state of snapper 8 (SNA8)." The Ministry thought SNA8 was rebuilding,
the recent research has shown it has not, so proposals are out for
consultation on a new rebuild strategy. "The challenge in the
future is, do we manage it above Bmsy and how do we get there?"
The Ministry are not succeeding
to manage to Bmsy in many fisheries, resources are constrained and
the research is limited. The data on recreational catch is very
poor. Snapper 1 (east coast upper North Island) is one fishery where
Ministry can claim a rebuild strategy has worked. The Ministry's
job is to manage fisheries to sustainable levels, the debate is,
at what level is sustainable?
Impacts on Marine
The Ministry of Fisheries
accepts that "one of the things we do poorly in New Zealand
is coastal planning." In many cases where fish stocks are doing
poorly it is the result of the destruction of the habitat and not
necessarily over fishing. Deforestation is causing sedimentation,
which is having a "severe impact on the habitat or our fish
stocks". We need to find ways to work together to solve the
issues of coastal planning.
The Ministry are working
closer with the Department of Conservation. The Ministry had not
done a good job to date in representing the interests of fish stocks
in the coastal planning area. MFish are now taking a more ecosystem
based approach to fisheries management.
Maori Input into
The Ministry recognise
there is difficulty in dealing with the 75 iwi and 1150-1200 hapu
around the country. MFish has now proposed regional forums to bring
together the iwi and hapu of each area so they can work together
on fisheries plans. This scheme has been trailed in the eastern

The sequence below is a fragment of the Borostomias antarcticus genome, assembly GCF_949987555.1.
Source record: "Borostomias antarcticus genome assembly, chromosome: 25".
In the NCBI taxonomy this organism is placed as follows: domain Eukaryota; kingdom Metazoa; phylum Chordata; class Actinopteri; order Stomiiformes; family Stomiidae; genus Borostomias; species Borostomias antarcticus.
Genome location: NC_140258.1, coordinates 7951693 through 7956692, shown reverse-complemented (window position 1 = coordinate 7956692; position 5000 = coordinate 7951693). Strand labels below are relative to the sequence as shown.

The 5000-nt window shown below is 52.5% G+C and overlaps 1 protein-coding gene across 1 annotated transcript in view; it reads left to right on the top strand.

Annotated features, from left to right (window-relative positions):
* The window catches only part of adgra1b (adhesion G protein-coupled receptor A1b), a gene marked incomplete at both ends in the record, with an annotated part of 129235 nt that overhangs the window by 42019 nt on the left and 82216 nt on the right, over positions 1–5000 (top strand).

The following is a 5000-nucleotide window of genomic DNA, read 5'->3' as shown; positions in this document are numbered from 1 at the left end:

Bay of Plenty over the past few years.
Carl Ross is the manager
of the new Cultural Relationship unit so Maori can have better input
into fisheries management. The regional forums need resources and
the capability to develop fisheries plans. MFish are providing the
resources to enable iwi and hapu to participate more fully in the
There was interest in how
the Tai Tokerau representative on this advisory panel was appointed.
MFish responded by advising the hui that nominations were called
from the public and the Minister chose who he wanted on the panel
to advise him. This panel is one of two initiatives to improve stakeholder
input into fisheries management at a strategic level, not operational
The regional forums will
provide recreational fishers with an opportunity for input. Arthur
Hore has been managing that process and the MFish CEO is due to
announce the appointments within the next few weeks. These are forums
for recreational fishers; the process is distinct from the process
for Maori customary interests.
It was pointed out that
Judah Heihei's group in the Bay of Islands had instigated the only
gazetted mataitai in the north. The process was flawed if people
who had already had initiatives underway were not informed of the
availability of appointments to such advisory forums. If this is
the case then the Ministry acknowledged there is a possibility that
more information needs to be given out by the Pou Hononga of Tai
Tokerau so people such as Judah and his team are aware of what is
There seems to be no account